Also of note on these recent campaigns is the man1.exe file that may show up on compromised websites. This can be seen on a campaign from June 20, 2016, in which H1N1 delivered the usual Pony and Vawtrak malware. However, if we look a little closer at the website, it downloads Pony from (‘crr-medvezonok[.]ru/about/pm.dll’) and we find a number of other executables residing on that server in that same subfolder (‘inst1.exe’, ‘inst2.exe’, ‘inst3.exe’, ‘man1.exe’). The executable man1.exe is actually an old unpacked Dyre malware sample — further pointing to this actor’s previous involvement in Dyre.

Latest: To date, the actor continues using the MAN1 crypter. The actor sticks to the same naming scheme for up to months at a time. These consistent TTPs could be due to a number of reasons: The actor may be using a toolkit or buying mass quantities of shelled servers from the same entity and going through them systematically. Either way, by identifying these key characteristics, we narrowed in on an actor’s use of this custom crypter, which then made it possible for us to trace this actor’s movement across multiple malware families over years. We’ve found other notable malware associated with this actor by following the crypter’s evolution over time. This malware includes a P2P Gozi variant, CTB Locker and Andromeda.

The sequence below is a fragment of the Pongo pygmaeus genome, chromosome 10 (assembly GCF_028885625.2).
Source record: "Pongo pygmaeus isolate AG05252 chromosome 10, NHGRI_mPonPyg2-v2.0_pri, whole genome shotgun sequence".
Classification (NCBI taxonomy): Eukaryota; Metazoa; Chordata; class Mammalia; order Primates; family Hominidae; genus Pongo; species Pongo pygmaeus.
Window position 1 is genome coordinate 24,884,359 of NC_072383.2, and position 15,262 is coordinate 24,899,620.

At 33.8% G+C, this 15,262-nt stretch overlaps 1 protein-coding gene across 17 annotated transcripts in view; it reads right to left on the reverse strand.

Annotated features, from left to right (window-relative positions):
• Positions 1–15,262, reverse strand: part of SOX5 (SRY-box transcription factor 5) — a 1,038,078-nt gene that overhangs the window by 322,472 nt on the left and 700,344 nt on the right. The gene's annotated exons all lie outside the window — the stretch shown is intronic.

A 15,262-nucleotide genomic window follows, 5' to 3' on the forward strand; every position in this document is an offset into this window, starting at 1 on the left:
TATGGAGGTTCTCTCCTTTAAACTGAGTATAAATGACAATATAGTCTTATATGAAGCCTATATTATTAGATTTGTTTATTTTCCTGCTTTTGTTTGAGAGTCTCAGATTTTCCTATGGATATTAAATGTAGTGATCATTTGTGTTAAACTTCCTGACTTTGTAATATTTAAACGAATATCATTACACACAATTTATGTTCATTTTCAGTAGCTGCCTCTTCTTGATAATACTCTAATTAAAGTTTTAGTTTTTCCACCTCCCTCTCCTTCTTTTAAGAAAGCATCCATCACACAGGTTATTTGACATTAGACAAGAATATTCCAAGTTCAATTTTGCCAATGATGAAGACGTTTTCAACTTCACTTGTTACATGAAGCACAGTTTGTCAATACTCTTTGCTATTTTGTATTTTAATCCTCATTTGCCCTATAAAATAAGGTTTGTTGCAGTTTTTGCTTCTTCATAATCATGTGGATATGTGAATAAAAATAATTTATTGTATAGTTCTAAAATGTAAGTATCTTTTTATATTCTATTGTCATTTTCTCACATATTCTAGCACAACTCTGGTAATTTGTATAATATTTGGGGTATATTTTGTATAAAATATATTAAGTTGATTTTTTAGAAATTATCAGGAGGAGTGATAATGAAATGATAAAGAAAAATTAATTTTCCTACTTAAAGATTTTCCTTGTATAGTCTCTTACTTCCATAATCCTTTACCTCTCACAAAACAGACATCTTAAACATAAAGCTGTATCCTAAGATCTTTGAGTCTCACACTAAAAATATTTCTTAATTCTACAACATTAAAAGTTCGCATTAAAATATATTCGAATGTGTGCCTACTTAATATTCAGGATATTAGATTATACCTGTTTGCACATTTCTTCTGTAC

Peeling Back the Layers of the Crypter

Researchers commonly have to break through layers of crypters or packers in order to get to the underlying malware code, and it becomes instinctive to experienced researchers. Some crypters used for malware add functions, such as anti-virtualization or anti-sandboxing. The problem with most crypters is that they are a fire-and-forget tool used to bypass antivirus and sandbox detections. Some crypters employ a more drastic technique in which they use multiple layers that involve dynamically generated code. MAN1 is one such advanced crypter.

While it is often tempting to break through all the layers to get to the heart of the malware, our research supports the idea that sometimes these discarded layers can be used to bridge the gap and turn research into intelligence to help profile actors. This proved to be the case with the MAN1 crypter.

In the MAN1 crypter, the first layer is mostly just a bunch of deadcode with limited functionality, but it allows quite a bit of throwaway code to be added. This deadcode can be added for numerous reasons — from throwing off sandbox reports, to messing with AV heuristics and generally making it a pain to signature off of. Eventually the code will decode the next layer, which is where most of the real work can begin. Usually, this first layer will be XOR decoded, but will be surrounded by a large amount of useless code operating on Windows or fonts that don’t exist.